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The views expressed are those of the author and do not necessarily reflect the views of ASPA as an organization.
By Richard Clay Wilson, Jr.
April 24, 2015
The classic academic concept of politics holds that politicians practice “statecraft” when they overcome political obstacles and promulgate merit-based policies. Reflective of this view, we call on politicians to rise above political selfishness and act on the merits. Schools of public policy dedicate themselves to studying just what acting on the merits would entail.
This perspective tells us that most political results reflect the pursuit of advantage that transpires in the political arena. Only a select few results reflect what we regard as the more noble pursuit of policy. It may be worthwhile to examine the differences between these two kinds of products. Two examples will serve the purpose.
Consider the 10-volume Internal Revenue Code (IRC). If we search for policies there, we can find as many as we want. For example, we take for granted that the mortgage interest deduction represents a policy choice to promote home ownership, while the deductibility of contributions to nonprofits represents a policy choice to promote those contributions. On the other hand, we also take for granted that hundreds of tax breaks represent no more than the raw pursuit of advantage.
But can we really tell the difference between these two pursuits? It takes no particular prowess to offer policy reasons for conferring advantage. A quick perusal of the IRC demonstrates the impossibility of distinguishing between the making of policy and the conferring of advantage.
Let’s ask the same questions about the Affordable Care Act (ACA). Depending on one’s point of view, the adoption of the ACA was either a policy triumph or defeat. Either way, it surely qualifies as a policy within our framework. A typical book of the ACA’s length, however, would be over 1,000 pages and the regulations promulgated to implement it are 30 times longer. Searching for policies in these materials is exactly like searching for policies in the tax code. It is impossible for anyone to say with authority what qualifies as policy and what reflects the pursuit of advantage.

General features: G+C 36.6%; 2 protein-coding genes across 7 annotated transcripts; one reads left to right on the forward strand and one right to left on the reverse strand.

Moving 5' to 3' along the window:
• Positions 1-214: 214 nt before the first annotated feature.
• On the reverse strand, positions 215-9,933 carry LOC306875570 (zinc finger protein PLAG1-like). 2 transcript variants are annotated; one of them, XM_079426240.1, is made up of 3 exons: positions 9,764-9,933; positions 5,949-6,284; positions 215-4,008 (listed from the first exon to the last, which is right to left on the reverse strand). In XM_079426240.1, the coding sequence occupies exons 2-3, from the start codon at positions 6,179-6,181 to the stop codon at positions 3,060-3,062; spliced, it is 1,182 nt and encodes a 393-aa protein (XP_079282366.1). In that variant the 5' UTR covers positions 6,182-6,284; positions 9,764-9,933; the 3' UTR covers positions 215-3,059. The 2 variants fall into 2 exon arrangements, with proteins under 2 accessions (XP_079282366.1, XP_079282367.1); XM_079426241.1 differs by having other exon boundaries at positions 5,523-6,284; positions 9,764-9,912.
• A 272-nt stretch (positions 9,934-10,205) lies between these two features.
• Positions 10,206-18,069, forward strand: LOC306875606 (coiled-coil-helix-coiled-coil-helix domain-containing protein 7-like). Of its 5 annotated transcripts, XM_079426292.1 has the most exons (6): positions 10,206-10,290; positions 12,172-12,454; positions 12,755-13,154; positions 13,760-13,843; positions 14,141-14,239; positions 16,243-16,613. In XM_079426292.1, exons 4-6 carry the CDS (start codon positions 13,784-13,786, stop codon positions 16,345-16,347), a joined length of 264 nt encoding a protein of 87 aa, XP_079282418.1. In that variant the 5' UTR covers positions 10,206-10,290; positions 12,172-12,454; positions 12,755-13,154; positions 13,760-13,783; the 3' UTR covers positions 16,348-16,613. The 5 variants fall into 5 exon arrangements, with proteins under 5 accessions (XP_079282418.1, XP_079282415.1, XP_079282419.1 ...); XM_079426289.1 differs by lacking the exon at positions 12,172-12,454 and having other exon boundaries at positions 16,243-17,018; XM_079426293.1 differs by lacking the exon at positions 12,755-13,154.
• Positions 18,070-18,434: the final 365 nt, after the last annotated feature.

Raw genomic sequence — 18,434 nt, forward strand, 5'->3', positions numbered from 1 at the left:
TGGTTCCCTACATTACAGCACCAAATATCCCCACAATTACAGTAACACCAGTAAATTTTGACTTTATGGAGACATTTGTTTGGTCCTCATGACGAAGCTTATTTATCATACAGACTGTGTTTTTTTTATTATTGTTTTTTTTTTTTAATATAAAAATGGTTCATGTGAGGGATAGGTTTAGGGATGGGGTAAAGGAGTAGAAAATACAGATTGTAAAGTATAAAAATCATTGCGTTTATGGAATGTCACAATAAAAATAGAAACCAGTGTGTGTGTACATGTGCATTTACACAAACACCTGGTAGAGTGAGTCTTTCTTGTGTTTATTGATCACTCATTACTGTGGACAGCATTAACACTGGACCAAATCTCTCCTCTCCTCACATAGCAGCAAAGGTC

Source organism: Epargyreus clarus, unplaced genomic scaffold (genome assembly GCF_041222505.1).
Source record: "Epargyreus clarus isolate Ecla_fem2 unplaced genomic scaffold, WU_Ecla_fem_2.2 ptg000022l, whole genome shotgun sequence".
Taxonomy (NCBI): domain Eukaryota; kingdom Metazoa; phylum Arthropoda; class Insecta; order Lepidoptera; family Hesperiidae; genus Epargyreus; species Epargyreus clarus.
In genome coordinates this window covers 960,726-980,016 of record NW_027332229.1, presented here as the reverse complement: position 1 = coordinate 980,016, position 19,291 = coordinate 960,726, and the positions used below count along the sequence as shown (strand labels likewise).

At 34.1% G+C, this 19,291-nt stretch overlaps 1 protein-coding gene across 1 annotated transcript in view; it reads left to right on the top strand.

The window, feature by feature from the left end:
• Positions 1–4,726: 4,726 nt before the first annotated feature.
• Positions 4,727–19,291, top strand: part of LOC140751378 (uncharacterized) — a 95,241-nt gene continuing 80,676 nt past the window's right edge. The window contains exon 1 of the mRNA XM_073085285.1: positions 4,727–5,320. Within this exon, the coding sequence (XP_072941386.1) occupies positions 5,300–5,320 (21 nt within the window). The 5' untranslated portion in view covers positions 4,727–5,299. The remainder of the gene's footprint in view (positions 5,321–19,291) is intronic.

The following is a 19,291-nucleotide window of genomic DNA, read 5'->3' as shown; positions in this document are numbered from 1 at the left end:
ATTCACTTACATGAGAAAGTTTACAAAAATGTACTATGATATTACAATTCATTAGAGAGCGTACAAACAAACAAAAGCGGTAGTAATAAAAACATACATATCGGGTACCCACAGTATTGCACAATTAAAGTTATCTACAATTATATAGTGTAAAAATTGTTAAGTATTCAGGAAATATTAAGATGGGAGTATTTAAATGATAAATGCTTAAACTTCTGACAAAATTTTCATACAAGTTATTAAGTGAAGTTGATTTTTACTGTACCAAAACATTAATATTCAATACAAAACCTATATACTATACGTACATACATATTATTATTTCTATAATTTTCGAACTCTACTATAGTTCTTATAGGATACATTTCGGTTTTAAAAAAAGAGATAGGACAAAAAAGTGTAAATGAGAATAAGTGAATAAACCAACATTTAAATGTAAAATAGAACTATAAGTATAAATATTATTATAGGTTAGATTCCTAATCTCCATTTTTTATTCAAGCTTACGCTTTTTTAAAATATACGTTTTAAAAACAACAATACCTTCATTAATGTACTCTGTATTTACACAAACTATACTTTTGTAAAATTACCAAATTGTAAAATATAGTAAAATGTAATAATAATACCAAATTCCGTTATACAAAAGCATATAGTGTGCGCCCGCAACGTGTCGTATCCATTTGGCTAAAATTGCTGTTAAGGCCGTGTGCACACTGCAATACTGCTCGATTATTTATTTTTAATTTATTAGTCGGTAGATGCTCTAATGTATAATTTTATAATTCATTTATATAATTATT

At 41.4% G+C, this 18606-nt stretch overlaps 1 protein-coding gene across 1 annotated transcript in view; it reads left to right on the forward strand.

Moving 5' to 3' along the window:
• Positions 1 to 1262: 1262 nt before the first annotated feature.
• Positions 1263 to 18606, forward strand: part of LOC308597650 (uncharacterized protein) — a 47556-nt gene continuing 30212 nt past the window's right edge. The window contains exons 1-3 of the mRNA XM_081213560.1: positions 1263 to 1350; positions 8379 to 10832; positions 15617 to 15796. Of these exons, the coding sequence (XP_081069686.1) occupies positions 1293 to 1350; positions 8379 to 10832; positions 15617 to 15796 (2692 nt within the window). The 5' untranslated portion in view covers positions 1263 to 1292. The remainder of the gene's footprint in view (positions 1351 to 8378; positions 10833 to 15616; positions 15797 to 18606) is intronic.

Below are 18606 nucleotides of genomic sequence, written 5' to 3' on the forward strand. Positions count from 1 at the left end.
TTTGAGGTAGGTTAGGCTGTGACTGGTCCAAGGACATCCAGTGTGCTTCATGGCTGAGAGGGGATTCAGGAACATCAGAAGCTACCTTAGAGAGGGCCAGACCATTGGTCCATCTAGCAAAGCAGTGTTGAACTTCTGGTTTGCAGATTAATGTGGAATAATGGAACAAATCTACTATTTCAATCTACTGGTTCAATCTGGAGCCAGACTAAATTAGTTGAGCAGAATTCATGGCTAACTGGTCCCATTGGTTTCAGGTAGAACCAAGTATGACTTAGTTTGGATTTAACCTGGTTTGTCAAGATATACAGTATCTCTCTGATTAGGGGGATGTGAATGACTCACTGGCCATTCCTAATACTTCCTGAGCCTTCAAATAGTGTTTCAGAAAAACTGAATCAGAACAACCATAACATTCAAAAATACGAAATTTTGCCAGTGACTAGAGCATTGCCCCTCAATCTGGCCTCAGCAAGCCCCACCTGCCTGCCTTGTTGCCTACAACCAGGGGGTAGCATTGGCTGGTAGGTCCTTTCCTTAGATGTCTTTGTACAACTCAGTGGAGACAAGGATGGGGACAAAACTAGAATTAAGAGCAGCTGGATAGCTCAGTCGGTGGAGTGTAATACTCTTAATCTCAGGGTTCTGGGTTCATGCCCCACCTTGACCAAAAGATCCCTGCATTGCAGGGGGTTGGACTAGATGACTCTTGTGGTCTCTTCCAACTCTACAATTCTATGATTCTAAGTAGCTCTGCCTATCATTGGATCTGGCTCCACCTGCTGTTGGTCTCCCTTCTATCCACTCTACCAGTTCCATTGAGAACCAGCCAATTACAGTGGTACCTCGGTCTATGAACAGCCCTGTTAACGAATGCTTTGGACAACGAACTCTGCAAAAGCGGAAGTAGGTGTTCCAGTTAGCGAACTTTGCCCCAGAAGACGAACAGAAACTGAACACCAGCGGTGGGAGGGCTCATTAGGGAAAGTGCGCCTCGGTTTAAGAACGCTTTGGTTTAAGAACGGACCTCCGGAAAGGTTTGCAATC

We are stuck. There is no possible way to distinguish policy content in our examples. No one thinks that every sentence constitutes policy. But no one can separate sentences of policy from those of advantage. Where, exactly, are we to find the policy achievements in these political products?
The best answer may be that policy achievements reside in acts of approval but not in the detailed content. Applying this view, we would say that while it has been the policy of the U.S. Government for 100 years to levy an income tax; the content of the IRC is of lesser moment. Similarly, we would say that while it has been the policy of the U.S. Government since 2010 to have a national, private insurance-based health system, the content of the Affordable Care Act is also of lesser moment. The same would be said of other policy achievements.
Policy as acts of approval, including broad purposes but not including volumes of text, is consistent with the nature of elections, in which politicians are accountable for being for or against, but not for detail. It is also consistent with what we know about how groups work. It is exceedingly difficult for small groups, and all but impossible for large ones, to create detailed, consistent, intellectually purposeful products (i.e., policies).
If we return to Lawrence M. Meade’s concept of statecraft, we find it in the adoption of purposes but not in the plethora of texts that accompany those purposes. The vast texts of government are manifestations of the political process. But they rarely meet the academic definition of statecraft or policy.
Recognizing this is freeing in many important respects. I will note just two. First, it subordinates the importance of voluminous detail to larger purposes, revealing the schism between concepts of policy and actual political outcomes. Second, it repudiates the notion that policy intentions are embedded in everything ever approved through the political arena. This notion that permeates government is manifestly false.
What to do with these realizations is a subject for another day.
Author: Richard Clay Wilson, Jr. is a retired city manager with 38 years of local government experience. He is the author of the book Rethinking Public Administration: The Case for Management.